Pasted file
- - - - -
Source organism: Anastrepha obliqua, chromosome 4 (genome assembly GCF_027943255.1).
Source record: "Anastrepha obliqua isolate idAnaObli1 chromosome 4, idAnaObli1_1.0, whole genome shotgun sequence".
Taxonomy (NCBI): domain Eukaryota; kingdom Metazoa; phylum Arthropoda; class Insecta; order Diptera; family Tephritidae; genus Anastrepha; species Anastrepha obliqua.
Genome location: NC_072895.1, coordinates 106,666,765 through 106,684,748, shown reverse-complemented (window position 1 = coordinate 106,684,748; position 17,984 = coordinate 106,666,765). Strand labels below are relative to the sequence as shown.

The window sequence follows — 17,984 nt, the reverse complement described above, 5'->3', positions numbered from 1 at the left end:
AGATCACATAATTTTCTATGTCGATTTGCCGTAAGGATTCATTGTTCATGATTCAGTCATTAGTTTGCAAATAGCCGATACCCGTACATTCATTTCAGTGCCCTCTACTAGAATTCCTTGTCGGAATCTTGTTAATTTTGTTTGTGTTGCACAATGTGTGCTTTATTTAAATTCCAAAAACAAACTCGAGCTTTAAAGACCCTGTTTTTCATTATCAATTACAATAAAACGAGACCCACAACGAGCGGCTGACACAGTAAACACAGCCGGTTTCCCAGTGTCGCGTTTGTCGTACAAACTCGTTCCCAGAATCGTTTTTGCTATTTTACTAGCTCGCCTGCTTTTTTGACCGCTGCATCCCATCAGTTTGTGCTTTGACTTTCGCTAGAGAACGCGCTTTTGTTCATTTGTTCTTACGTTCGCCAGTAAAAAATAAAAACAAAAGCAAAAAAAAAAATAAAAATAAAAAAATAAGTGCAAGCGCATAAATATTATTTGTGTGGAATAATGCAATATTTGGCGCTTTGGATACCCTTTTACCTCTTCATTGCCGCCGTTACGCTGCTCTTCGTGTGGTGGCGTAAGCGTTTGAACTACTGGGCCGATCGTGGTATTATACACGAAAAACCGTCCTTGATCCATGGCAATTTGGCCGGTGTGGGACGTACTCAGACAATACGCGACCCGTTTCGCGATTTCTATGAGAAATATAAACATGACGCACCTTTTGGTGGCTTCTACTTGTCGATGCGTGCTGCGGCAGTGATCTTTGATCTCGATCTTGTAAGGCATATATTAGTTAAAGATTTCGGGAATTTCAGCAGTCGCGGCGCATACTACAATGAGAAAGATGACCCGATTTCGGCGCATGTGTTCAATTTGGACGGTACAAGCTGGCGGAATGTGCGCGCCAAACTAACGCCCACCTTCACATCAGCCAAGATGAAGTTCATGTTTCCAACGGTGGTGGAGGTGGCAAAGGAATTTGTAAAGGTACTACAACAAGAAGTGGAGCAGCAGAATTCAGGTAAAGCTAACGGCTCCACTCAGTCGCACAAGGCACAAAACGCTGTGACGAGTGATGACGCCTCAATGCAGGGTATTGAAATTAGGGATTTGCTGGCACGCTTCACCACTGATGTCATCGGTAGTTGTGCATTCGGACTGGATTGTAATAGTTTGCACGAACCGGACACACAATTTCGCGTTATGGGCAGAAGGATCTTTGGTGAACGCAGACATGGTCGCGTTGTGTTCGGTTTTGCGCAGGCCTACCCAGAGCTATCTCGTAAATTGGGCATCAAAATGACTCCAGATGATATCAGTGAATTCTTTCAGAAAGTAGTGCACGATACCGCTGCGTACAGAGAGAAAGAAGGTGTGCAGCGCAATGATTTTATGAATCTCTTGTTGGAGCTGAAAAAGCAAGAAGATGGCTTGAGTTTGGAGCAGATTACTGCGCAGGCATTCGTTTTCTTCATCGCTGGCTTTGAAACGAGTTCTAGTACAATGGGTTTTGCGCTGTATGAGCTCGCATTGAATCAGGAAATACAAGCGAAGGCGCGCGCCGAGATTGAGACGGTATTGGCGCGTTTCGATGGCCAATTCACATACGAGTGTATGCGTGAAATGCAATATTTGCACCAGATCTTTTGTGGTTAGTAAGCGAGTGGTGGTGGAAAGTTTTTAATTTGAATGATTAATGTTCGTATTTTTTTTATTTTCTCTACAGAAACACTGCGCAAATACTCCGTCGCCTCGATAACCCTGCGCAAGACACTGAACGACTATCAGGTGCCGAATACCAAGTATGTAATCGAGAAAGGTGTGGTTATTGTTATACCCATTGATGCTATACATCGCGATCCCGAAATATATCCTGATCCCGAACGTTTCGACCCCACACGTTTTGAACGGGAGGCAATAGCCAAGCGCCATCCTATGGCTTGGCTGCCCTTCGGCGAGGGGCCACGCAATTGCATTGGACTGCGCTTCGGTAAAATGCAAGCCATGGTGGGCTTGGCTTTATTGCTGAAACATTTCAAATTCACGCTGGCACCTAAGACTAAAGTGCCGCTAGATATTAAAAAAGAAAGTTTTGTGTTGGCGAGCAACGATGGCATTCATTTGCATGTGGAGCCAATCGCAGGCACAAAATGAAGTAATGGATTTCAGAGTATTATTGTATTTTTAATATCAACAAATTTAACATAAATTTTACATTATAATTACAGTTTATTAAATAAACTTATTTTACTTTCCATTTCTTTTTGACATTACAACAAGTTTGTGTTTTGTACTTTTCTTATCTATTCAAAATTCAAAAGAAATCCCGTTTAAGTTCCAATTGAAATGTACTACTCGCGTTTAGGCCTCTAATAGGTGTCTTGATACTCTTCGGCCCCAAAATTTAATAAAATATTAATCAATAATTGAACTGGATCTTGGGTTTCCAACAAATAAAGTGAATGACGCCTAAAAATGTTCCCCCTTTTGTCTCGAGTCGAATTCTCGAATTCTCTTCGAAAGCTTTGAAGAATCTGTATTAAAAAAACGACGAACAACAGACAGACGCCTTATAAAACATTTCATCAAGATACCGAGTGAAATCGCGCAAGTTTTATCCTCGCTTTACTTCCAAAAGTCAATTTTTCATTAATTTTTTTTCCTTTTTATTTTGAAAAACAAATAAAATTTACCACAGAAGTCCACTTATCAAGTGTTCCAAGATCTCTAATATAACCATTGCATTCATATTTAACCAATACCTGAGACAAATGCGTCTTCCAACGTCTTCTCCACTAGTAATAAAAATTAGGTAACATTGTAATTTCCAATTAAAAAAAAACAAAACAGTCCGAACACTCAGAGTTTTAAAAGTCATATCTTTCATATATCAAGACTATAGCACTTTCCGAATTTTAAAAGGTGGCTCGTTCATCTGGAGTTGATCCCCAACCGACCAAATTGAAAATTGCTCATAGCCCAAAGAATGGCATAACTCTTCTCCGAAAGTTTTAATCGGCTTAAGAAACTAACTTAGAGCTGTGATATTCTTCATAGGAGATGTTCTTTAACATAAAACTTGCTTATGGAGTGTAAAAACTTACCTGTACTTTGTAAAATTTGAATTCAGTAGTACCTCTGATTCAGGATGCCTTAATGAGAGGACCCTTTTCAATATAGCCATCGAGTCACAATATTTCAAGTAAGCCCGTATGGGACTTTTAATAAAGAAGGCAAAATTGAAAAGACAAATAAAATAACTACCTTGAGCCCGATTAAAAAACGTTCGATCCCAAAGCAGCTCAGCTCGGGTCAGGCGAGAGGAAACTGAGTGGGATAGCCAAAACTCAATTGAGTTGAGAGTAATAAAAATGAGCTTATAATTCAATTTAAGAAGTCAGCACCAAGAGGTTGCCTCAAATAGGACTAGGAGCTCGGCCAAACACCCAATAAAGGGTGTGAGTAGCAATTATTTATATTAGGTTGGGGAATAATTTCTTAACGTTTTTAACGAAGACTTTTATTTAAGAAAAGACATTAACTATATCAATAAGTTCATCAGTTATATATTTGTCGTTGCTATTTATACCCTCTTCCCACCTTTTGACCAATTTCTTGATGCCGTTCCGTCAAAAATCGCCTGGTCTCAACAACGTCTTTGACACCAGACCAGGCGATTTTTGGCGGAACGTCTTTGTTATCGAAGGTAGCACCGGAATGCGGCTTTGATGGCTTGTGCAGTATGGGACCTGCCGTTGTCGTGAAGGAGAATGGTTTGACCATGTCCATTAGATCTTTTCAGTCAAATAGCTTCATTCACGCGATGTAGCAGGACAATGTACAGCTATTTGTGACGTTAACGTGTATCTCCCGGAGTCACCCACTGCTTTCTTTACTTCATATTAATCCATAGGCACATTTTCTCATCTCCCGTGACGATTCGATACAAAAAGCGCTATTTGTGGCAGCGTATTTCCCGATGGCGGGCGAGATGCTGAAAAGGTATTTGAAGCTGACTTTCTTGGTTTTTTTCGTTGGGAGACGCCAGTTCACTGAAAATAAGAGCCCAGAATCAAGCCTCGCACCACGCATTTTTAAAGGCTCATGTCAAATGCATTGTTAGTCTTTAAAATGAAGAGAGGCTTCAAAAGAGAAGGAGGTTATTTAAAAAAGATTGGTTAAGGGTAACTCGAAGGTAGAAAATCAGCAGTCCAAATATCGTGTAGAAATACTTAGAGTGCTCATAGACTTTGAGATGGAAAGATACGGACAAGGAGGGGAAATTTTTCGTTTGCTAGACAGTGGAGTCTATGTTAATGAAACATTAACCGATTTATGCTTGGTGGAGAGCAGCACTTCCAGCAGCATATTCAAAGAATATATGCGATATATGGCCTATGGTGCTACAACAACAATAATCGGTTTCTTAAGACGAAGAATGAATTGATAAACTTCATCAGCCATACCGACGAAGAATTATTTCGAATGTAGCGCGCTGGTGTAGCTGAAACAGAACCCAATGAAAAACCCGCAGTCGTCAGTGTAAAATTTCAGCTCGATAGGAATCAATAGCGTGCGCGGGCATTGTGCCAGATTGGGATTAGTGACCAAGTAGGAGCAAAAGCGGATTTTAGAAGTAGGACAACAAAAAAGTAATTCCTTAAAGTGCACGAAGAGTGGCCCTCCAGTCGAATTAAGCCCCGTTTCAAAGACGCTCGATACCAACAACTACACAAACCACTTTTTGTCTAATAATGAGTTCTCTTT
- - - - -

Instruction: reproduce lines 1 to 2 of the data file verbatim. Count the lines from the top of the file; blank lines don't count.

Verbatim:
Source organism: Anastrepha obliqua, chromosome 4 (genome assembly GCF_027943255.1).
Source record: "Anastrepha obliqua isolate idAnaObli1 chromosome 4, idAnaObli1_1.0, whole genome shotgun sequence".